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Hey, they are wearing matching clothes!

Jeff Burr’s ‘Puppet Master 5: The Final Chapter’

We are back to Puppet Master and this time it is apparently personal. You know the deal at this point and hopefully don’t expect too much from these films, the supposed final chapter was going to be the end to the series but they decided to carry on with the franchise. This is the 2nd film in the series to be a direct sequel to the previous installment bringing back Gordon Currie, Guy Rolfe and Teresa Hill. Lets dive into this tale of dark goings on in a world beyond the vision of man, a world populated by animated creatures by devious magic. Lets get it on.

Not a Police Station

Not a police station.

So the film opens with the previous protagonist Rick Myer (Gordon Currie) being accused of murder due to the killings at the Bodega Bay Motel. Rick has a witness who would be able to confirm that he did not murder his friends but sadly the witness is his girlfriend Lauren (Teresa Hill) who has fallen into a coma. After hearing his torrid tale of terrifying tools manifested by the god Suketh, the new head of artificial intelligence and Ricks new boss Susie (Chandra West) decides to post bail and help investigate further. Turns out Suketh is still stewing about the whole losing to a mortal thing and takes the drastic action of putting his essence into one the spiky bastards from the last film. With Suketh now on Earth hunting Rick he will need all his friends back again to prove his power, possibly defeat Suketh and save Lauren. Will he suceed witht he help of Obi Wan Toulon (Guy Rolfe)? Will he take the mantle of Puppet Master? What will worry the world of who Suketh be?

Kind of hot

Weird but in a sexy way.

I have watched many bad films in my time, sometimes those films are campy neon drenched madness and sometimes they are boring dull repetitive wastes of celluloid. At this point we have experienced some bipolar quality issues from this series and this film doesn’t help, considering the entry before The Final Chapter was enjoyable on a few different levels, it is even more dissapointing to watch something like this. On the plus side because Suketh has put his essence within a vessel to send to Earth we no longer have to see the awful puppet version but the negative effect of this is we don’t get the slight campy feeling of this obviously awful thing bumbling about. The villains are once again the scabby little things which have no personality or shock value (Especially now they have been used for 2 films).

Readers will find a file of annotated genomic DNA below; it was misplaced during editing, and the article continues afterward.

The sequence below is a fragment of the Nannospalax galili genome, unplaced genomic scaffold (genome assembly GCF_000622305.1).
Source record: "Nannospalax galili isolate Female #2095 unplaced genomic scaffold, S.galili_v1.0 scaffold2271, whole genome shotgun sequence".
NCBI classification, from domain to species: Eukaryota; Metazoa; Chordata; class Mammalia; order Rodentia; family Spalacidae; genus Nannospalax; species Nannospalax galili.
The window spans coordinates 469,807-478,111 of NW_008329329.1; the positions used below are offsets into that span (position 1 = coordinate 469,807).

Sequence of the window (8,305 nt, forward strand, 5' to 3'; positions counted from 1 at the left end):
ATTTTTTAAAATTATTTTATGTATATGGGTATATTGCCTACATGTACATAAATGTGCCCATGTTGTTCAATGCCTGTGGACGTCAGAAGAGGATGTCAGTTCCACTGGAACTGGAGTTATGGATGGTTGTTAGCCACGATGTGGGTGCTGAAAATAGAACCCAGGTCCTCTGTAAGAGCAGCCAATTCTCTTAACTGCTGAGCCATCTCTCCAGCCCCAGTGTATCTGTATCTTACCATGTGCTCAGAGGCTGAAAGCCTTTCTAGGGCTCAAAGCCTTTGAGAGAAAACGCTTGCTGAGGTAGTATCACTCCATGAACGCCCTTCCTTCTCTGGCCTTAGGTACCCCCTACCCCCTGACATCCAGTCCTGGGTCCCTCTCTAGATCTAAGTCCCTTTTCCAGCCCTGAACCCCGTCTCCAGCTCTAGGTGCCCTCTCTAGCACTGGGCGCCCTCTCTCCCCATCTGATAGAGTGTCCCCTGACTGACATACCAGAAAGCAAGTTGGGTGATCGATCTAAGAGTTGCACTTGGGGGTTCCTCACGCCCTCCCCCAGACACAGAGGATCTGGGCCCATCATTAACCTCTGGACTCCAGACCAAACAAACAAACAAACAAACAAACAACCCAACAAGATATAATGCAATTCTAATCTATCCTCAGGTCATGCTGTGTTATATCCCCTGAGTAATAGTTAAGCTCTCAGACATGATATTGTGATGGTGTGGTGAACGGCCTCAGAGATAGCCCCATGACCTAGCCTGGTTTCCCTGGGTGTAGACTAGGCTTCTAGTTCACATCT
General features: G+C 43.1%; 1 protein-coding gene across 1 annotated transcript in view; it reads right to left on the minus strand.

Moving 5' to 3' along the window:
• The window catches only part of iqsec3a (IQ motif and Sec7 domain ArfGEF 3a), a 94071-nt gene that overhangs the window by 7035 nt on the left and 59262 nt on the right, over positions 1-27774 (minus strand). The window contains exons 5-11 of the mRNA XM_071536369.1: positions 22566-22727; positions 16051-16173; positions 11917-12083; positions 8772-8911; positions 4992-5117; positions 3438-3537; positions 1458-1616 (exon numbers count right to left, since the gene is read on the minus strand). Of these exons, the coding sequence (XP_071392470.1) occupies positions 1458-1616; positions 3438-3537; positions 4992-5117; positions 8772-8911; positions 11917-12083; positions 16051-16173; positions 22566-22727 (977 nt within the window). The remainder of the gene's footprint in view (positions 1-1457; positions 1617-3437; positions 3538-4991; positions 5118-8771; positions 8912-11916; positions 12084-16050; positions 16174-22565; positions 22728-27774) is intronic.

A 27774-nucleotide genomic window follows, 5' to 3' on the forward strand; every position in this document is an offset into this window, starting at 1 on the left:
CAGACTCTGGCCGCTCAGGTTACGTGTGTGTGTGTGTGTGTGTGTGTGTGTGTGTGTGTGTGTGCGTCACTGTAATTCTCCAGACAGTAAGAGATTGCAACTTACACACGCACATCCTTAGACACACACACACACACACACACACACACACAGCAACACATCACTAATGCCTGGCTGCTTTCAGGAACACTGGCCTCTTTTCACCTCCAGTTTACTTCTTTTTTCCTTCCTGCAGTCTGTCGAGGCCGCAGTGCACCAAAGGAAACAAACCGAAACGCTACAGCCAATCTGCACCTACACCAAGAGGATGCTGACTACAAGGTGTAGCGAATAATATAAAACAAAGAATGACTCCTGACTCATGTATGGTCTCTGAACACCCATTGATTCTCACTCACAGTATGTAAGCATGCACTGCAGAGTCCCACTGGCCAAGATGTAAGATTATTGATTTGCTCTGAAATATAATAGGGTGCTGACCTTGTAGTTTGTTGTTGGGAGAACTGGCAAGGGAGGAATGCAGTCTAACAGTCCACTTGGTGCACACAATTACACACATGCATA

Suketh Sucketh

If you cannot tell, that puppet has been shot.

The plot plods along and we get to a place that makes sense within the realms of the fictional universe that has been set up, the problem is that the universe has lost it’s most dynamic and interesting character. The sense of a scrambling need to bring back Toulon is evident towards the end when we once again get an appearance from Guy Rolfe giving the same message from Puppet Master 4. There is no use in asking why in this film because we know why, money. Everything wrong with this series is the continuation of a series that should have died but didn’t, it should have died but like Toulon they retcon what they can and revive it.

Still a Puppet

Suketh Sucketh. See what I did there, fucking word boom.

Blargh, well it happened I watched it and now we have to do Puppet Master 6. In terms of a school for this one it gets a David Spade, you’ll remember the past and a little nolstagia will drift in but then you remember what it did later on which makes you sad.

Guy Rolfe

Stop it Guy Rolfe you are better than this!